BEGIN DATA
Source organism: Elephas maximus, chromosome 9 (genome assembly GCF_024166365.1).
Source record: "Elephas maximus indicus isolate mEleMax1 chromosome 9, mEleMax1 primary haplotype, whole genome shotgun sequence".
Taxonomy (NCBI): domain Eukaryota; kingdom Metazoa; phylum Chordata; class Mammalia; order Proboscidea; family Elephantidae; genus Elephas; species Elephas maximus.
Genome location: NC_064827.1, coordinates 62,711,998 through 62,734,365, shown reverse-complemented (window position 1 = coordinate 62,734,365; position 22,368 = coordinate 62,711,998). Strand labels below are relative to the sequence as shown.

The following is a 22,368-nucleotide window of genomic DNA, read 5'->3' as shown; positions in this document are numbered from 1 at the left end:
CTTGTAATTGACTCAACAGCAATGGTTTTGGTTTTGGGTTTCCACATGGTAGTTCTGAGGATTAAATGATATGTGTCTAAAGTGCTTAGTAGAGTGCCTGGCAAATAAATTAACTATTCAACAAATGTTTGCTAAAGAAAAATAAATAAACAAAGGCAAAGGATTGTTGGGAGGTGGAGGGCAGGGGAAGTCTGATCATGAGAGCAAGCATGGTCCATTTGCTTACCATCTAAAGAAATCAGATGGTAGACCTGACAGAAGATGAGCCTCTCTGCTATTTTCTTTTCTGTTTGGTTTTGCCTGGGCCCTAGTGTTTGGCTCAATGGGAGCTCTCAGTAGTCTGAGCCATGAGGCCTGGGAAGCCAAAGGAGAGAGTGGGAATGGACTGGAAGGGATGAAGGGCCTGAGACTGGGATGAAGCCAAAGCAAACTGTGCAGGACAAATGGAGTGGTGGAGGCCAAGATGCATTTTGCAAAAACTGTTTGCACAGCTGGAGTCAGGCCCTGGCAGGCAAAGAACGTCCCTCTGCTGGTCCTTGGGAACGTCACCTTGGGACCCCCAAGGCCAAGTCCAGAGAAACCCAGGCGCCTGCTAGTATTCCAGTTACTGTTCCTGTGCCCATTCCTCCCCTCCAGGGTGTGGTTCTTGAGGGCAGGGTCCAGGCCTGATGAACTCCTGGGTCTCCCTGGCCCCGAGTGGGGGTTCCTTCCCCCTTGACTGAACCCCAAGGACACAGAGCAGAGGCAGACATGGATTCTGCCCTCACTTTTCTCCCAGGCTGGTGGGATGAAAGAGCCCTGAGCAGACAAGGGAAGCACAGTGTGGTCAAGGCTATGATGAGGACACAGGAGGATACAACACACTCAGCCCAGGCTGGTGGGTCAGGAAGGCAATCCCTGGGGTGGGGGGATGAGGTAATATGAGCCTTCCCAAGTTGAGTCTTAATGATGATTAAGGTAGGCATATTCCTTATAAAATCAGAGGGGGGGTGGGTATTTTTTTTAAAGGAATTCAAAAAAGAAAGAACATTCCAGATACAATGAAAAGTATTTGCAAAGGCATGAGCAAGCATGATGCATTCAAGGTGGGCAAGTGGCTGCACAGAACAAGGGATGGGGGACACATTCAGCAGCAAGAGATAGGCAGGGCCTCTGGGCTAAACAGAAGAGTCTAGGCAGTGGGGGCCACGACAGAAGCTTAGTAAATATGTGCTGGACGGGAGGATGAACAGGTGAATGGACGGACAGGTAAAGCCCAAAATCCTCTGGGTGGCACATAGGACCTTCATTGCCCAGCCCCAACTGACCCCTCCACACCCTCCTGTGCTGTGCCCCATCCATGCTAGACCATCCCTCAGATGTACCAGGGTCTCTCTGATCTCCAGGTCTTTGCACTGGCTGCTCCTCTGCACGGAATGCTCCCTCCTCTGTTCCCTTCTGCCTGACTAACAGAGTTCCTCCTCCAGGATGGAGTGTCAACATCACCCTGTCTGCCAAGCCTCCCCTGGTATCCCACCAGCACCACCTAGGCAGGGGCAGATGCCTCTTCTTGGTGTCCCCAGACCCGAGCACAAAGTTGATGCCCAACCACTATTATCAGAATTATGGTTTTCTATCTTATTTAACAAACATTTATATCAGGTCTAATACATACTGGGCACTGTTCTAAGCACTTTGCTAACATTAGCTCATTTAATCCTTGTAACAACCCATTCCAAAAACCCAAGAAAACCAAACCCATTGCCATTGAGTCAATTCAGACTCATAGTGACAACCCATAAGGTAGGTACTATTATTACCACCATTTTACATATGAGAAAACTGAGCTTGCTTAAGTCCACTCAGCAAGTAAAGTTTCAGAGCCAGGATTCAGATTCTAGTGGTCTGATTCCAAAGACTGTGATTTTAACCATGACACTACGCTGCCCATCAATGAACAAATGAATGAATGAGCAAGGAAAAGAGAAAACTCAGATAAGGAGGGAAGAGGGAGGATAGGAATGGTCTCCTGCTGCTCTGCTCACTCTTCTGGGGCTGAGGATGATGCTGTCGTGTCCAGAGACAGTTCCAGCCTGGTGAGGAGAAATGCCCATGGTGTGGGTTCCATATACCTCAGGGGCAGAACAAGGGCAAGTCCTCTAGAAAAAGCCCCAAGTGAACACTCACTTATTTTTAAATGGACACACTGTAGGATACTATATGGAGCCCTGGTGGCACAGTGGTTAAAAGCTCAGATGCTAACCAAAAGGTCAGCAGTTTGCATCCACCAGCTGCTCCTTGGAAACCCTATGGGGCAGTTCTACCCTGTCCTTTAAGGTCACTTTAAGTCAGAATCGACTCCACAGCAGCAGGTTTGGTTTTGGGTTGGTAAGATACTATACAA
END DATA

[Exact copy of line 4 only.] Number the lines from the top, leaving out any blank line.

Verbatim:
Genome location: NC_064827.1, coordinates 62,711,998 through 62,734,365, shown reverse-complemented (window position 1 = coordinate 62,734,365; position 22,368 = coordinate 62,711,998). Strand labels below are relative to the sequence as shown.